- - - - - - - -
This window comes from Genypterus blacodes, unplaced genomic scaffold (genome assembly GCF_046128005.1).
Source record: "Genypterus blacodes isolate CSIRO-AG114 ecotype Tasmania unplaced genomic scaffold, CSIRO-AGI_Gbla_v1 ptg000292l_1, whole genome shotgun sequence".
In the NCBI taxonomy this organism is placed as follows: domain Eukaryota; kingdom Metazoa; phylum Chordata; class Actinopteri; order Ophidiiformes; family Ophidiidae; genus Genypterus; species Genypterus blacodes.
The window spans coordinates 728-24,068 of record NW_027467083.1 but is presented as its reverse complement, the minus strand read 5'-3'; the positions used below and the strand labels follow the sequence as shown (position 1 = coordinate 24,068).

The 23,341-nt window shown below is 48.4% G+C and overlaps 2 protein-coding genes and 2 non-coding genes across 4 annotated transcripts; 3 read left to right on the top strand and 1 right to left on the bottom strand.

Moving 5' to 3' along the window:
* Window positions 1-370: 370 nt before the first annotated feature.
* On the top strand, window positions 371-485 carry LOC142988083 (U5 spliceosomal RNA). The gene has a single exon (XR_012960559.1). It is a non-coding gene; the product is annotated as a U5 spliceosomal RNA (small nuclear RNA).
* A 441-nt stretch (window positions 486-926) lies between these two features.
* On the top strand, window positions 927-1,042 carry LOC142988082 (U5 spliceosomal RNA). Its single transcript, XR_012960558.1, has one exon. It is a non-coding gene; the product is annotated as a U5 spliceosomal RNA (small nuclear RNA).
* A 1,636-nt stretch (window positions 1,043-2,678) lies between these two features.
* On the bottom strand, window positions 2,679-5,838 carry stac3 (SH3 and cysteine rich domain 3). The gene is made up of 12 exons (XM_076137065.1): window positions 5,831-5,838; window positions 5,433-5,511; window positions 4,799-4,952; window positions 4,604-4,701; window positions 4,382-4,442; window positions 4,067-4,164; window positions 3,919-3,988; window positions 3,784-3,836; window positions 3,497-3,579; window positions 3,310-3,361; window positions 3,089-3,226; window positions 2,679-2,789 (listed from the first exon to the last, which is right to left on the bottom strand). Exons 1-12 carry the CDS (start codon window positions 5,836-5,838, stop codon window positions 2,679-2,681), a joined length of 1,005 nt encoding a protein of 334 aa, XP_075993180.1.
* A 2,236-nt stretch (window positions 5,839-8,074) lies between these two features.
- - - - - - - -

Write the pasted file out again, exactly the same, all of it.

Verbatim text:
This window comes from Genypterus blacodes, unplaced genomic scaffold (genome assembly GCF_046128005.1).
Source record: "Genypterus blacodes isolate CSIRO-AG114 ecotype Tasmania unplaced genomic scaffold, CSIRO-AGI_Gbla_v1 ptg000292l_1, whole genome shotgun sequence".
In the NCBI taxonomy this organism is placed as follows: domain Eukaryota; kingdom Metazoa; phylum Chordata; class Actinopteri; order Ophidiiformes; family Ophidiidae; genus Genypterus; species Genypterus blacodes.
The window spans coordinates 728-24,068 of record NW_027467083.1 but is presented as its reverse complement, the minus strand read 5'-3'; the positions used below and the strand labels follow the sequence as shown (position 1 = coordinate 24,068).

The 23,341-nt window shown below is 48.4% G+C and overlaps 2 protein-coding genes and 2 non-coding genes across 4 annotated transcripts; 3 read left to right on the top strand and 1 right to left on the bottom strand.

Moving 5' to 3' along the window:
* Window positions 1-370: 370 nt before the first annotated feature.
* On the top strand, window positions 371-485 carry LOC142988083 (U5 spliceosomal RNA). The gene has a single exon (XR_012960559.1). It is a non-coding gene; the product is annotated as a U5 spliceosomal RNA (small nuclear RNA).
* A 441-nt stretch (window positions 486-926) lies between these two features.
* On the top strand, window positions 927-1,042 carry LOC142988082 (U5 spliceosomal RNA). Its single transcript, XR_012960558.1, has one exon. It is a non-coding gene; the product is annotated as a U5 spliceosomal RNA (small nuclear RNA).
* A 1,636-nt stretch (window positions 1,043-2,678) lies between these two features.
* On the bottom strand, window positions 2,679-5,838 carry stac3 (SH3 and cysteine rich domain 3). The gene is made up of 12 exons (XM_076137065.1): window positions 5,831-5,838; window positions 5,433-5,511; window positions 4,799-4,952; window positions 4,604-4,701; window positions 4,382-4,442; window positions 4,067-4,164; window positions 3,919-3,988; window positions 3,784-3,836; window positions 3,497-3,579; window positions 3,310-3,361; window positions 3,089-3,226; window positions 2,679-2,789 (listed from the first exon to the last, which is right to left on the bottom strand). Exons 1-12 carry the CDS (start codon window positions 5,836-5,838, stop codon window positions 2,679-2,681), a joined length of 1,005 nt encoding a protein of 334 aa, XP_075993180.1.
* A 2,236-nt stretch (window positions 5,839-8,074) lies between these two features.